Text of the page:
Appeal from the United States District Court for the District of Arizona. D.C. No. CV-89-00500-PGR. Paul G. Rosenblatt, District Judge, Presiding
Before: Goodwin, D.w. Nelson, and Reinhardt, Circuit Judges.
LeeRoy B. Bostic Jr. appeals pro se the district court's summary judgment in his civil rights Bivens action in favor of the defendants. See Bivens v. Six Unknown Federal Narcotics Agents, 403 U.S. 388 (1971). Bostic contends that he was denied due process in connection with a prison disciplinary hearing. Specifically, he asserts that the defendants, acting in a conspiracy, violated his due process rights when they (1) failed to provide him with sufficient notice of the charges against him prior to his disciplinary hearing; (2) prohibited a key witness from testifying on Bostic's behalf; (3) did not allow Bostic to cross-examine the defendants' witness; and (4) used the testimony of a confidential informant who had no prior history of reliability to charge Bostic with assault. We review de novo the district court's grant of summary judgment. Kruso v. International Tel. & Tel. Corp., 872 F.2d 1416, 1421 (9th Cir. 1989), cert. denied, 496 U.S. 937 (1990). We affirm in part, reverse in part, and remand.
Bostic was charged with assaulting Reece Jones, another inmate, in the prison cafeteria. The incident was allegedly witnessed by a prison official and by another inmate whose identity remained confidential. Bostic was given notice of the charges against him twenty-six hours after the incident and nine days prior to his disciplinary hearing.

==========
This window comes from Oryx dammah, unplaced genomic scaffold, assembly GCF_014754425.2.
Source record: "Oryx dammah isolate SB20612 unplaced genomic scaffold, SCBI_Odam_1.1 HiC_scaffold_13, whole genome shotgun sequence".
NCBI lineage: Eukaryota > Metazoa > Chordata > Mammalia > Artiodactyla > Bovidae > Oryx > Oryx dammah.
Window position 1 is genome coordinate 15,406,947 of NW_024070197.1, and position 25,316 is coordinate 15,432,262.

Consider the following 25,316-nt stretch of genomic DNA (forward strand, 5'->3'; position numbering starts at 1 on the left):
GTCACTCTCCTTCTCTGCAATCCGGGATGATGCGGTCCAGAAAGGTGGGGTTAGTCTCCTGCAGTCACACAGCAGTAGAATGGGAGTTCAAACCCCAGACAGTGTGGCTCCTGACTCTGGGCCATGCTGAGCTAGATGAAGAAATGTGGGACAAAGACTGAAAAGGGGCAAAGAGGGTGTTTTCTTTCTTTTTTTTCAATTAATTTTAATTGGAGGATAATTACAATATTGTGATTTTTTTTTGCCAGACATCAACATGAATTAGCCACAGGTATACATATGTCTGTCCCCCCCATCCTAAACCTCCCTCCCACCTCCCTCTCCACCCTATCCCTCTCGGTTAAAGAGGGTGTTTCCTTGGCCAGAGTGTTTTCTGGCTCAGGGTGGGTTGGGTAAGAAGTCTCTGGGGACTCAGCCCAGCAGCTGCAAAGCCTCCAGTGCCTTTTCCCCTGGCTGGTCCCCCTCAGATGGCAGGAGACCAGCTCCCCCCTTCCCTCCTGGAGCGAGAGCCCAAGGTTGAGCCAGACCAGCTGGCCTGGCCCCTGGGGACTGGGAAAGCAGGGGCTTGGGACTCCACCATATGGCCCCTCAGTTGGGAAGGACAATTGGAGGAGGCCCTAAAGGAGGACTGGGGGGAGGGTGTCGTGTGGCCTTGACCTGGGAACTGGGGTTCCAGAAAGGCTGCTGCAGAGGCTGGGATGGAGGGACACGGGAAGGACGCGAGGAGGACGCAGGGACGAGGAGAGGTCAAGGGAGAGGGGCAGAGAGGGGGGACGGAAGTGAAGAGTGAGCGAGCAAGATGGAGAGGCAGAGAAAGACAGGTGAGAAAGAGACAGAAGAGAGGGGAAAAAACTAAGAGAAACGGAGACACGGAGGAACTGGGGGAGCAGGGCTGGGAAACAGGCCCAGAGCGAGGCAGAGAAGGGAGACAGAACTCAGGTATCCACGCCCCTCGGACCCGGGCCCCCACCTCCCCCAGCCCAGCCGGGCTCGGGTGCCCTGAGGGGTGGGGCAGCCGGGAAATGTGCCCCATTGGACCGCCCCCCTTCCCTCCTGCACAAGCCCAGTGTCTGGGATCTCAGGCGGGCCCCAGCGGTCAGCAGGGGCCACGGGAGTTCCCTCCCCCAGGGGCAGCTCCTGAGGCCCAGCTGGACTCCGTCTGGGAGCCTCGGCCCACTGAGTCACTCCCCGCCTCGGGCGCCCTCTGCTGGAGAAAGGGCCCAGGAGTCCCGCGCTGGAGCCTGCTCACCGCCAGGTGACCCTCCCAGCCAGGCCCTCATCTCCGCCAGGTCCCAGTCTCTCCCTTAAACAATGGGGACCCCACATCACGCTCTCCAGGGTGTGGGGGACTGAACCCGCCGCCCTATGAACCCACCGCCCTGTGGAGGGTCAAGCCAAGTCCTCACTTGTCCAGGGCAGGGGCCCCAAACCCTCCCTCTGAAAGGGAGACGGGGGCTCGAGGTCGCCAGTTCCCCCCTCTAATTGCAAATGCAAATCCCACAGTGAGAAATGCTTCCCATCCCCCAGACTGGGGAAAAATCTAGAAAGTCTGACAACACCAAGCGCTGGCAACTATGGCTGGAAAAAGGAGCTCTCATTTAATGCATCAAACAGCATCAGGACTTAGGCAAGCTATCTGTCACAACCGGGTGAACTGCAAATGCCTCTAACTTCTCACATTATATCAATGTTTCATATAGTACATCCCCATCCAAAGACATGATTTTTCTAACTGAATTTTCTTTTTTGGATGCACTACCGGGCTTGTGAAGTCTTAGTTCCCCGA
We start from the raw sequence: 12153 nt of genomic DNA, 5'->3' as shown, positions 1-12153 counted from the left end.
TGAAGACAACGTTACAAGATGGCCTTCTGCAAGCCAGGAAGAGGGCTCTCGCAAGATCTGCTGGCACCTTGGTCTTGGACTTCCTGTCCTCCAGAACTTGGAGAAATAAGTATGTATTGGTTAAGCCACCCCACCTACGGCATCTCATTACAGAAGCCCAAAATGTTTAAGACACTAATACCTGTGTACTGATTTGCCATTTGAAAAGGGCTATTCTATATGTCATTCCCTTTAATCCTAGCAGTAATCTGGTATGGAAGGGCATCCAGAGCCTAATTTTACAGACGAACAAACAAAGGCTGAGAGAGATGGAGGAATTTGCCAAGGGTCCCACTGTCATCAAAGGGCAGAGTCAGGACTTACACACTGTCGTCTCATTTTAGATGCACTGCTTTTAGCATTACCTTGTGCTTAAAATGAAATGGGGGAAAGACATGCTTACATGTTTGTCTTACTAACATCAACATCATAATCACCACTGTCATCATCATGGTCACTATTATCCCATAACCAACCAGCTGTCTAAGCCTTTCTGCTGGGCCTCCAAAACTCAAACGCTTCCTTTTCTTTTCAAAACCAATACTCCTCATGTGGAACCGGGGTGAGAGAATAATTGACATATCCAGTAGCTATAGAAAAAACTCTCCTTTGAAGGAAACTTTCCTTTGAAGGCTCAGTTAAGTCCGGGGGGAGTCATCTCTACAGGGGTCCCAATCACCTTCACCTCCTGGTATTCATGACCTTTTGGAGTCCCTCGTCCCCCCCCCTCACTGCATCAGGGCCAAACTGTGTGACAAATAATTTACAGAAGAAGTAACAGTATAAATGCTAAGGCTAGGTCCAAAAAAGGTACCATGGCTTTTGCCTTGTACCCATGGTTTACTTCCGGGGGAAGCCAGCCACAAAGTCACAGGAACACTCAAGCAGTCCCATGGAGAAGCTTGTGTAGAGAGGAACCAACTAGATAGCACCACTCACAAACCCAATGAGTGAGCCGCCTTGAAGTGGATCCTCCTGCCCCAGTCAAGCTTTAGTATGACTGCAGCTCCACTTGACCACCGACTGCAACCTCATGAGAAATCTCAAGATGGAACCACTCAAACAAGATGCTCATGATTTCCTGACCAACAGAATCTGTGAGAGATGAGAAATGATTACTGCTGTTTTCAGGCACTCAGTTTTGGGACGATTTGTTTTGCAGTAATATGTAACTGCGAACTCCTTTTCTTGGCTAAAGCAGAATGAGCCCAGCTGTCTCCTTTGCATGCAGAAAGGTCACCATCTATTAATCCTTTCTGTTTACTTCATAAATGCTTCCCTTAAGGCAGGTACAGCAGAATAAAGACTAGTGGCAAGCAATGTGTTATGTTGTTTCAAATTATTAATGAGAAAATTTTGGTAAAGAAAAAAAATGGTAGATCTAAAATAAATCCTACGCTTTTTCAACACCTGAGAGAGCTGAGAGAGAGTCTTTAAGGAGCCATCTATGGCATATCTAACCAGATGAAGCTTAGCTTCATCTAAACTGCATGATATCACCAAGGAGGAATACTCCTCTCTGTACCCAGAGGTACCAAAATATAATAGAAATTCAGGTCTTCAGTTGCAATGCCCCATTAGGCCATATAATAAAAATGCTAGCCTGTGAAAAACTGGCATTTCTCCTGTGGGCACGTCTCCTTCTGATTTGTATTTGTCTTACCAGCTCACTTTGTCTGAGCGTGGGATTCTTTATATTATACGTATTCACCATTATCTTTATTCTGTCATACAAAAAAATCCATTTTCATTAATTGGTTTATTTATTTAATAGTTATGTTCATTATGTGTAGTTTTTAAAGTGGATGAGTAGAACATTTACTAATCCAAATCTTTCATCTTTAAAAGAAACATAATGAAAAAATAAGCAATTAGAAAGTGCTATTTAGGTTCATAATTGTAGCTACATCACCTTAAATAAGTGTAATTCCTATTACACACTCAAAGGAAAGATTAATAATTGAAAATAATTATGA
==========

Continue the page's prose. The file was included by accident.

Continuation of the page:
Bostic requested that Jones be allowed to testify at his disciplinary hearing. According to Bostic and Jones's affidavit, Jones intended to testify that the assault never took place and that prison officials had fabricated the incident. Jones, however, was prohibited from testifying after defendants submitted a report to the disciplinary committee stating that Jones had been released from custody prior to the hearing. Although defendants conceded in their motion for summary judgment that Jones was still incarcerated at the time of the disciplinary hearing, they maintained that their report to the disciplinary committee was the result of an innocent mistake.
At the disciplinary hearing Bostic also sought to cross-examine the prison official who had allegedly witnessed the altercation. Defendants, however, submitted the official's affidavit in lieu of his live testimony. Consequently, Bostic was not given the opportunity to cross-examine the witness.
The disciplinary committee found Bostic guilty of the assault charge, and he received sanctions of forty-eight days of disciplinary segregation and the forfeiture of 250 days of statutory good time credit. Subsequent to serving his time in disciplinary segregation, Bostic was transferred to another correctional facility where he was given a rehearing on the assault charge. This hearing resulted in the expungement of the charge and the reinstatement of his good time credits. Bostic subsequently brought this suit against defendants for compensatory damages for the time he spent in administrative segregation.
Summary judgment is appropriate if the evidence, construed in the light most favorable to the nonmoving party, shows that there is no genuine issue as to any material fact and that the moving party is entitled to a judgment as a matter of law. See Fed. R. Civ. P. 56; Tzung v. State Farm Fire & Casualty Co., 873 F.2d 1338, 1339-40 (9th Cir. 1989).
Courts reviewing prison due process claims do not set aside decisions of prison officials if they have some basis in fact. Tousaint v. McCarthy, 801 F.2d 1080, 1105 (9th Cir. 1986), cert. denied, 481 U.S. 1069 (1987). The evidence must, however, have some indicia of reliability, and findings of fact cannot be without evidentiary support or otherwise arbitrary. See Hill v. ...